One of our YIP interns, Luna grapples with the differing degrees of “Asianness” she holds in the worlds of public, parochial, and independent schools, and what constantly navigating those worlds has taught her about her own identity and the broader Asian American community.
The day after high school acceptance letters came out, my middle school friend, also Asian American, turned around in class and told me, half-joking, half-serious, “Don’t turn too white.”
What was that supposed to mean? Did the existence of “too white” imply there was such a thing as “just enough white?” My middle school was a predominantly-white private school and my high school would be, too. If I were to “turn white,” wouldn’t it have happened already?
Well, it turns out things were more complicated than I’d imagined. When I transferred to my parochial middle school, a mere five blocks from my public elementary school, I’d had to adjust to a world that was mostly Catholic and Irish, although most people grew up in the Sunset District like me. In high school, located just 2.5 miles away, I discovered yet another world, full of people who were atheist and Jewish and lived in Pacific Heights and Palo Alto and Piedmont, in the kinds of houses I’d only ever seen in magazines. There’s a sort of cognitive dissonance around high schools like mine—selective, expensive institutions with application processes mirroring college admissions that market accessibility and diversity.
This dissonance spilled out into me as I tried to find my place in this new environment.
Here I was, learning to take pride in my culture at affinity clubs and reading school books written by Asians, still embarrassed when my parents came to school and I realized how unpolished their English sounded next to other parents with their medical and doctoral degrees.
Here I was, befriending white people for the first time in years, still overthinking every fashion choice, song selection, and pop culture reference to prove, maybe to them, maybe to myself, that I fit in.
Here I was, placing into Chinese 3, still knowing that if I were truly fluent in my first language, I wouldn’t have to take a class on it at all. For all my outward embracing of Asian-ness, a million insecurities lurked in the corners of my mind.
The summer after my freshman year, I spent a month at an intense STEM program run by the University of California. I was in the math cluster: the nerdiest of the nerds. Given the STEM focus and Bay Area campus, most kids were East and South Asian. I felt like I’d entered a parallel universe; an alternate reality where I spent my weekends at Chinese school and math competitions instead of soccer games (actually, I was my middle school’s one-woman math team for two years, but that’s beside the point). I was a fish out of water. Not just because geometry was the hardest math class I’d ever taken and I was one of eight girls in a group of twenty-seven. At school, I was the overachieving East Asian kid with perfect grades. These were the real tiger babies,* taking Calc BC as fifteen-year-olds and whizzing through computer science olympiad questions like they were nothing. They went to the same competitive public schools as the children of my parents’ friends’. All I had to do was move a few cities south, and I could’ve easily been one of them.
They thought I was cool. I had music taste that stretched beyond the Billboard Top 40 that all our parents played on a constant loop. I wore loud, colorful earrings and embroidered mom jeans. I could take public transportation downtown and eat out with friends (almost) any time I wanted.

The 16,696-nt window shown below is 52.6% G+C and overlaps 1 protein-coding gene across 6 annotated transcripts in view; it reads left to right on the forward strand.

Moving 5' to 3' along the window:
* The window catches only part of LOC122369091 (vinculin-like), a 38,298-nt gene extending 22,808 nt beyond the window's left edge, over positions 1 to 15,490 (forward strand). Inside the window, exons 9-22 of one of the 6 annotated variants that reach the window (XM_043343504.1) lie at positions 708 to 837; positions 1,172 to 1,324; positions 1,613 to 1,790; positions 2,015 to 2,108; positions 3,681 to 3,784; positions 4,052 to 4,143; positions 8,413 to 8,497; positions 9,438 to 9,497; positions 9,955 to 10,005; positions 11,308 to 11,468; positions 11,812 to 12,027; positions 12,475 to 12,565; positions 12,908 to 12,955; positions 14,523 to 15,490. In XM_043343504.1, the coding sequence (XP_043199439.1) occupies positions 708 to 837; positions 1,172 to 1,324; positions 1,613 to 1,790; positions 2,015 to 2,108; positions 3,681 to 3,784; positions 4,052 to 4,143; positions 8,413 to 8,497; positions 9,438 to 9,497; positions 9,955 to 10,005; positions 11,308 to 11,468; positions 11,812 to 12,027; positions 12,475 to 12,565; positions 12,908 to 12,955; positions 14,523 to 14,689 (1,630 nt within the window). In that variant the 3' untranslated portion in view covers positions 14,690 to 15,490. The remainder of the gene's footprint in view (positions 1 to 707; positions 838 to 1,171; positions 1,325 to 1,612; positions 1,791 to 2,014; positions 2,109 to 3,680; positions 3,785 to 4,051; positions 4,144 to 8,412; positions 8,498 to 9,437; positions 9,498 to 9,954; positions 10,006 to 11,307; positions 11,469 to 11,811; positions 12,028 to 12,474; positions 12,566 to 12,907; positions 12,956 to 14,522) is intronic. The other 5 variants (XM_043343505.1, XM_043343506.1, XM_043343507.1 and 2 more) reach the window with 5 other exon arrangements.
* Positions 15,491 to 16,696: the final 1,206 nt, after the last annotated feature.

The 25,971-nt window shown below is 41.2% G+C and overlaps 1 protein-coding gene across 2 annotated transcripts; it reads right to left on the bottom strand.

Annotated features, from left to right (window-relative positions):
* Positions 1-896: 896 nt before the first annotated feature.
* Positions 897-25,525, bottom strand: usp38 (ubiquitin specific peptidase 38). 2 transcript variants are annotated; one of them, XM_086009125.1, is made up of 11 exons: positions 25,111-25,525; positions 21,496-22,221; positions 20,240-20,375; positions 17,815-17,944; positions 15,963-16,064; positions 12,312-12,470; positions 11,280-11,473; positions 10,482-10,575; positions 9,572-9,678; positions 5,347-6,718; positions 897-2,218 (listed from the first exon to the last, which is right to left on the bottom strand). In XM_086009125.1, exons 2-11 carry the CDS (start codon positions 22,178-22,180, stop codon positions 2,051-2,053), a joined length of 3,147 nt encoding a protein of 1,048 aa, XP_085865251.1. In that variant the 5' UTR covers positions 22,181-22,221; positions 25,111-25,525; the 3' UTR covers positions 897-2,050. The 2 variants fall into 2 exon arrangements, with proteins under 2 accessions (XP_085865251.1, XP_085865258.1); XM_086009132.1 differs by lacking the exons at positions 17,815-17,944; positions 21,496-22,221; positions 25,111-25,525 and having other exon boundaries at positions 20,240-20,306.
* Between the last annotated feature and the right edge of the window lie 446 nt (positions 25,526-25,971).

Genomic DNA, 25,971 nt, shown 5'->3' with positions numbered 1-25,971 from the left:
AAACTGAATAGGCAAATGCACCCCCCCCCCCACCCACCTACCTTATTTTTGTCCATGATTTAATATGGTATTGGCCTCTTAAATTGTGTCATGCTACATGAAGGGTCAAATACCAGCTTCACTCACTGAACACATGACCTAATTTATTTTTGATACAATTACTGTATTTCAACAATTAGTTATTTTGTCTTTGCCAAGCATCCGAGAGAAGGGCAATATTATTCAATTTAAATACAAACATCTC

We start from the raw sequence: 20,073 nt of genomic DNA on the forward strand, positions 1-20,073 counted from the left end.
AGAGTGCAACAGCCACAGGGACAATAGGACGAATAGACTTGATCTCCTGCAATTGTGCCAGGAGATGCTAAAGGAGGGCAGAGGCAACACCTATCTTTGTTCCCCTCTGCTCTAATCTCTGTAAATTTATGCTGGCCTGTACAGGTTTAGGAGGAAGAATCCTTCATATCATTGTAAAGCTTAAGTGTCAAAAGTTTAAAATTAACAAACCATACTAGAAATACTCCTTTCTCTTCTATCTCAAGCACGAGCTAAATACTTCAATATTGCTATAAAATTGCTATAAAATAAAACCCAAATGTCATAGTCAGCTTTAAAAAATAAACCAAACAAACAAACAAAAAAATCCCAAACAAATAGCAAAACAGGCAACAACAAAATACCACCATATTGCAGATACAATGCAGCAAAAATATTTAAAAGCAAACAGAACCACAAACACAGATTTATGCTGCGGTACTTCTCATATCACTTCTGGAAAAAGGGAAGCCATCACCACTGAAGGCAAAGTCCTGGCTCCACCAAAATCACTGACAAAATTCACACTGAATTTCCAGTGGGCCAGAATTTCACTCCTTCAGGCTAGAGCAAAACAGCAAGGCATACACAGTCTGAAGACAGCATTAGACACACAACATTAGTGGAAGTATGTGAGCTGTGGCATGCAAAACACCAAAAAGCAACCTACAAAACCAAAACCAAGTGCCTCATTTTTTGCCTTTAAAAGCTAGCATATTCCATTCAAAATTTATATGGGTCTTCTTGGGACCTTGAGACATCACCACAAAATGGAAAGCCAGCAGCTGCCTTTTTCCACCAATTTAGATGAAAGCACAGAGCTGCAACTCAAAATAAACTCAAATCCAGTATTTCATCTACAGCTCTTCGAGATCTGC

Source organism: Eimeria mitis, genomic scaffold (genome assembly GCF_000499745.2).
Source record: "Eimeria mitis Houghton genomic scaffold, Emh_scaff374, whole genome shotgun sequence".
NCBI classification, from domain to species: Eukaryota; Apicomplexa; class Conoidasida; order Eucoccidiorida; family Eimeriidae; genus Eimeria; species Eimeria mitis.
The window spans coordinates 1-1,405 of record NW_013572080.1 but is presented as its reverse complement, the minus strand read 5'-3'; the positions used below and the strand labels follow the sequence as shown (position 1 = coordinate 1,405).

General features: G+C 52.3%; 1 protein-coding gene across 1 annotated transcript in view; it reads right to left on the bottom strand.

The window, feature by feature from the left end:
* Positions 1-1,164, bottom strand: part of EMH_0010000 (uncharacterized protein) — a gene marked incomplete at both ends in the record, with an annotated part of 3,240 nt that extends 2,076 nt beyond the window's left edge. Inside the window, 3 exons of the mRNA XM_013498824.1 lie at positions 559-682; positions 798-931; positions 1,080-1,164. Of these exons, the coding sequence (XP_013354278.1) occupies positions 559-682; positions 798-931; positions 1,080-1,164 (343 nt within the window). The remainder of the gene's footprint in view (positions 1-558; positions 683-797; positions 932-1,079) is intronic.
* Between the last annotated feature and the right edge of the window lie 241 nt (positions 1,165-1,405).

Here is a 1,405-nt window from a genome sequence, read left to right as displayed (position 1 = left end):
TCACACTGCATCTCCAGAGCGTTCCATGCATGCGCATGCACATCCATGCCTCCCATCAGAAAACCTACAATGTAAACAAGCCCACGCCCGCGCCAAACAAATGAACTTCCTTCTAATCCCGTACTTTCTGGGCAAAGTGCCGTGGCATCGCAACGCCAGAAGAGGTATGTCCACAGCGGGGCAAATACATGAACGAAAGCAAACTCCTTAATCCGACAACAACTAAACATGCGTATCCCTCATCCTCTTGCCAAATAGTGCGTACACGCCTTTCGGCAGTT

In the context of that summer camp, all those traits made me feel really, embarrassingly, whitewashed.
But wasn’t that what I’d wanted my whole life?
Even in elementary school, surrounded by other children of immigrants, I was careful to distance myself from any “fresh off the boat” signs in my outfits, my books, my word choice. By the time I finished a year of high school, those tendencies increased tenfold.
It had been a long time since I was surrounded by so many people whose backgrounds almost perfectly matched my own, yet we came from vastly different worlds, if only separated by a forty-minute drive. Sometimes I still feel like an impostor no matter who I surround myself with, and not just white and Asian people. Because I’ve grown up conforming to mainstream American culture—one steeped in classism, colorism, and anti-Blackness—there are endless experiences under the broad category of “people of color” that I can’t claim, more than not knowing a single RnB throwback.
Here’s one thing I remember from that summer math program: every theory exists within a specific axiomatic structure, or set of rules. That means the “correctness” of a theory is relative. If you change the axiomatic structure, a theory that used to be true might become false.
Similarly, what my middle school friend told me about “turning white” was relative. For some, I’m “too Asian”; for others, I’m too “white” or “American.” Even within Asian America, with so many ethnicities, immigration stories, educational, geographical, and socioeconomic backgrounds, I’ve realized there’s no universal or “correct” Asian American experience.
I’m learning to live with that ambiguity, creating my own set of axioms for being Asian American while recognizing that everyone else is searching for their own, too.
* “Tiger babies” are the children of “tiger parents,” or strict parents who pressure their children into high academic and extracurricular success. Commonly associated with East, South, and Southeast Asian parenting, the term “tiger mother” was made popular by Amy Chua in her 2011 memoir Battle Hymn of the Tiger Mother.
Luna is a high school senior, native San Franciscan, daughter of immigrants, nonstop knitter, and avid earring collector.